Douglas MacQueen's blog

Discovery near Loch Ness points to area of ancient ceremonial importance

A discovery of a second 4,000-year-old Bronze Age grave in Drumnadrochit is adding to already increasing evidence that this area of Scotland was a site of significant ceremonial importance in prehistoric times. The latest grave contained a decorated Beaker pot which archaeologists believe may have held an offering to the person who was buried in the cist (ancient coffin or burial chamber).

Campaign for Scotland's third national park in Galloway

Galloway (Scottish Gaelic: Gall-Ghàidhealaibh) is a region in southwestern Scotland. It is an area steeped in history being the location of the ancient Kingdom of Galloway and is noted for its great natural beauty and wildlife. Now there is a campaign for the creation of a third national park in Scotland that should be created in Galloway.

Remains of Iron Age structure found during road works in Scotland

During road works being undertaken on the A9 recently the remains of a structure which could date back some 2000 years has been uncovered. Pieces of ancient pottery and a stone tool were also found at the site, which is close to the town of Kingussie (Scottish Gaelic: Ceann a' Ghiùthsaich) in the Scottish Highlands. The newly discovered building is not far from Raitt's Cave, an underground Iron Age subterranean chamber known as a souterrain discovered in the 1800's.

Mystery of 300 year old Scottish chair rescued from the sea

A number of decades ago a chair was donated to the Highland Folk Museum. The chair shows evidence of having been immersed in sea water for a considerable time. It estimated to be at least 300-years-old and the back panel of the seat has a carved a lion and a unicorn on a crest with a crowned heart motif. At this stage its origins are not known, but museum sources believe part of the carving could be associated with the Clan Douglas. 

Scotland celebrates St Andrew's Day

St. Andrew's Day (Scottish Gaelic: Là Naomh Aindrea) is Scotland's official national day celebrated on 30th November. St Andrew has been the patron saint of Scotland from at least the mid tenth century and legend says long before. He was born in the village of Bethsaida on the Sea of Galilee in the early 1st century and is the brother of St Peter. According to the Gospel of St John, Andrew was a follower of the preacher John the Baptist and then became a disciple of Jesus who he recognised as the Messiah. The name Andrew is Greek in origin.

Dog found after days lost in snow and freezing temperatures of Glen Coe in Scotland

A dog named Kobe that had been lost for days in snow and freezing conditions in Glen Coe (Scottish Gaelic: Gleann Comhann) in the Highlands of Scotland has been found. His owner, David Parry from Glasgow (Glaschu), had been with friends in the glen along with Kobe and another dog, Echo, when Kobe went missing. They are part of Scotland's Team AKobE Marathon Community. This a group that encourages and provides access to free marathons for solo runners and canicross teams. Canicross is a sport involving cross country running with dogs, which are attached to a person and run in a team.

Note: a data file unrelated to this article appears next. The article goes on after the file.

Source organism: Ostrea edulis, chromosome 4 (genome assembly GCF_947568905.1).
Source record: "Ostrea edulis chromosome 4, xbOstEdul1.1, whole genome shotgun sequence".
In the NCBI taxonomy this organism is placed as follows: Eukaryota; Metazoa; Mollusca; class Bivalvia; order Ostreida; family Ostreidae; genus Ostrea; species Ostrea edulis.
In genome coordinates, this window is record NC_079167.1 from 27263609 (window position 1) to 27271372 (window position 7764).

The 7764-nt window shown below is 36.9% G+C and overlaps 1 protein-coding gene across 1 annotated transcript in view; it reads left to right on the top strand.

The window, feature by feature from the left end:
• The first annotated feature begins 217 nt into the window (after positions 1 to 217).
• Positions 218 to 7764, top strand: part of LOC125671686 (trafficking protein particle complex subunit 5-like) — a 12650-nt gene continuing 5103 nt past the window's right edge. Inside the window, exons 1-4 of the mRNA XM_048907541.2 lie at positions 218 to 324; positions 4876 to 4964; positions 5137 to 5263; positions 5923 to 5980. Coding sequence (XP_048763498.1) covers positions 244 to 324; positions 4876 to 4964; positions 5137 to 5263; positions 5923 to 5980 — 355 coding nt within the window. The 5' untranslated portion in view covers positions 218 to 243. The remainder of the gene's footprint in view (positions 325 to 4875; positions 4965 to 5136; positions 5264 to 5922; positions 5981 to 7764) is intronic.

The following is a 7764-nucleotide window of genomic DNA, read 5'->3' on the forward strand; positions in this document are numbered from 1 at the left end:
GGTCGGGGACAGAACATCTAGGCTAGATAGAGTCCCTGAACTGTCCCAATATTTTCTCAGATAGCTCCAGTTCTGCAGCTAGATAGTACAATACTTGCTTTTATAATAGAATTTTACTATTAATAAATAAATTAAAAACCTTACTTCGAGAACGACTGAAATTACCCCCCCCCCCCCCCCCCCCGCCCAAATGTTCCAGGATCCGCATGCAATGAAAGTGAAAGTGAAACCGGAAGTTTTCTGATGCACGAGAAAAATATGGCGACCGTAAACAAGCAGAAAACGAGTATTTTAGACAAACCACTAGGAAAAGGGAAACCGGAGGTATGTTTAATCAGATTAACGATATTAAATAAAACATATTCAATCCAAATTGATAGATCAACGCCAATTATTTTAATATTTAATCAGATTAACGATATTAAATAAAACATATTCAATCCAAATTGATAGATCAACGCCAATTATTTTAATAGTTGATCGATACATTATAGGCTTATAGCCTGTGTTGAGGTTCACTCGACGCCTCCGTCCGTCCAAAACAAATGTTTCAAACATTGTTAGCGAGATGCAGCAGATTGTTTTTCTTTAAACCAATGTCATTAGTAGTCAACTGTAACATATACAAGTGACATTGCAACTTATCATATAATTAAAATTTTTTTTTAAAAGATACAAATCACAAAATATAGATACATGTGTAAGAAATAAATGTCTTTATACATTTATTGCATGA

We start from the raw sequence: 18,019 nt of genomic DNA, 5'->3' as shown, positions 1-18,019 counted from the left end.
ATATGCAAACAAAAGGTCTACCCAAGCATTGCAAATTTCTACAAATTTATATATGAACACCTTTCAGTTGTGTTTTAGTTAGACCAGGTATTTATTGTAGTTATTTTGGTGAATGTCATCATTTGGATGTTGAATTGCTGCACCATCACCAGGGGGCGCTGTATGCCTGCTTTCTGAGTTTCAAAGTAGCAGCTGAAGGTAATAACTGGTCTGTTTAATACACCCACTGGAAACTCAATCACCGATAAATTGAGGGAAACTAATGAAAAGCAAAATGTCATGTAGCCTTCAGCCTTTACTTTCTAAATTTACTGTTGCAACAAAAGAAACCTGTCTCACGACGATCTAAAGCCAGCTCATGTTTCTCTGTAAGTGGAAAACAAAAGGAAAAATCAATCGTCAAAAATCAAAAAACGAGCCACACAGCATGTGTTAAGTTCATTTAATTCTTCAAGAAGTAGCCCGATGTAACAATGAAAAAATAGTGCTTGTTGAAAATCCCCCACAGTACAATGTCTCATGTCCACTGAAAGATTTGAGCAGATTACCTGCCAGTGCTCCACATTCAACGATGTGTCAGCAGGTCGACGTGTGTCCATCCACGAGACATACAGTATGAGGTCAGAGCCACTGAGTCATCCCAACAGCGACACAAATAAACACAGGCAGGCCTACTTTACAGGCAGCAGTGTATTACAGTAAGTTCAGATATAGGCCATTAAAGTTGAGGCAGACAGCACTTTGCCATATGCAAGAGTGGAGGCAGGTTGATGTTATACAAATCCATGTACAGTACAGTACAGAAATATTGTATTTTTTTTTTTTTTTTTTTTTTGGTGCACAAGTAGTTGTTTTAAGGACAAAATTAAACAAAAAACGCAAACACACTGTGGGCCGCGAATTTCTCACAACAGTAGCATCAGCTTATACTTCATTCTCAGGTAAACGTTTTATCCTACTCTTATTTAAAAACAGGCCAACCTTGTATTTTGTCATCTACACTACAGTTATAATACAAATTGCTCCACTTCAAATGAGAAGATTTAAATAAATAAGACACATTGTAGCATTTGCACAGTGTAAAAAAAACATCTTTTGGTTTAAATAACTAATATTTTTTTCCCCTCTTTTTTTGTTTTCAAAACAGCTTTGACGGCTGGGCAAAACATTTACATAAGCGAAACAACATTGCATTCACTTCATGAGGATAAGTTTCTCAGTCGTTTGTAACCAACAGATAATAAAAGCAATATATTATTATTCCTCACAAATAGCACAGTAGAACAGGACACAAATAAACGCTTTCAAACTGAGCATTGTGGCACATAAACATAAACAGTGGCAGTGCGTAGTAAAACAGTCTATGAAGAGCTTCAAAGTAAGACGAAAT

Viking harbour in Scotland's Loch na h-Airde designated as scheduled monument

Rubha an Dùnain is a peninsula to the south of the Cuillin hills on the island of Skye (An t-Eilean Sgitheanach) in Scotland. The headland rises to a height of over 98 feet (30 metres) above sea level. To the east of the peninsula is the freshwater loch of Loch na h-Airde. The peninsula has a variety of archaeological sites dating from the Neolithic period onwards.

Scottish ferry operator CalMac appoints a Wildlife Officer

Caledonian MacBrayne (Scottish Gaelic: Caledonian Mac a' Bhriuthainn), usually referred to as CalMac, operates passenger and vehicle ferries, and ferry services, between the mainland of Scotland and 22 of the major islands on Scotland's west coast. Now CalMac has seconded a full time ORCA Wildlife Officer to help educate crew and passengers about marine life across the west coast of Scotland. 

Lost teddy bear makes it 200 miles back home from Edinburgh to Orkney

Four year old Summer lost her teddy bear at Edinburgh Airport on Monday. So her mother Donna posted a plea on Facebook to help find the lost teddy. Scottish regional airline Loganair cabin crew member Kirsty Walter saw the appeal and came to the rescue and a search was organised. There were rumours that the teddy was seen lurking around the fine Scottish whisky section of Edinburgh Airport duty free shop. In any event the missing bear was found and was given star treatment by the airline on its flight home to Orkney in the Northern Isles of Scotland.

Scottish island of Barra raises the green and white Nordic cross flag

The Scottish island of Barra (Scottish Gaelic: Barraigh, Eilean Bharraigh), is an island in the Outer Hebrides (Na h-Eileanan Siar). The area of Barra is approximately 23 sq ml (60 square kilometres), 11 miles long and 6 miles wide. The main village is Castlebay (Bàgh a' Chaisteil). Now Barra has joined many other places in Scotland with its own flag. Although the island has used the the green and white Nordic cross for many years, now after a community campaign the flag of Barra has secured official recognition.


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